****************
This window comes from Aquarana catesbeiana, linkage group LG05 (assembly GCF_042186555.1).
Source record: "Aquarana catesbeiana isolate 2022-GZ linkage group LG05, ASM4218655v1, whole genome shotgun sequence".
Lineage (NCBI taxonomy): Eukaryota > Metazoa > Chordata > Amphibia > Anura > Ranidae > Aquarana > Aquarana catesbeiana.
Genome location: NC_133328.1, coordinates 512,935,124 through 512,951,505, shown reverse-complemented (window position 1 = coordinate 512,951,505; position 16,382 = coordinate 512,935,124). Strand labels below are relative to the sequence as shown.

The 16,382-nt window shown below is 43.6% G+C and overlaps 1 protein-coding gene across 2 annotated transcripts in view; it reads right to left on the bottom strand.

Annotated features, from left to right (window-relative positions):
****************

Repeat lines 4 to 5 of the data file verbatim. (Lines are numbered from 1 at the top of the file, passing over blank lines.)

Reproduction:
Genome location: NC_133328.1, coordinates 512,935,124 through 512,951,505, shown reverse-complemented (window position 1 = coordinate 512,951,505; position 16,382 = coordinate 512,935,124). Strand labels below are relative to the sequence as shown.

The 16,382-nt window shown below is 43.6% G+C and overlaps 1 protein-coding gene across 2 annotated transcripts in view; it reads right to left on the bottom strand.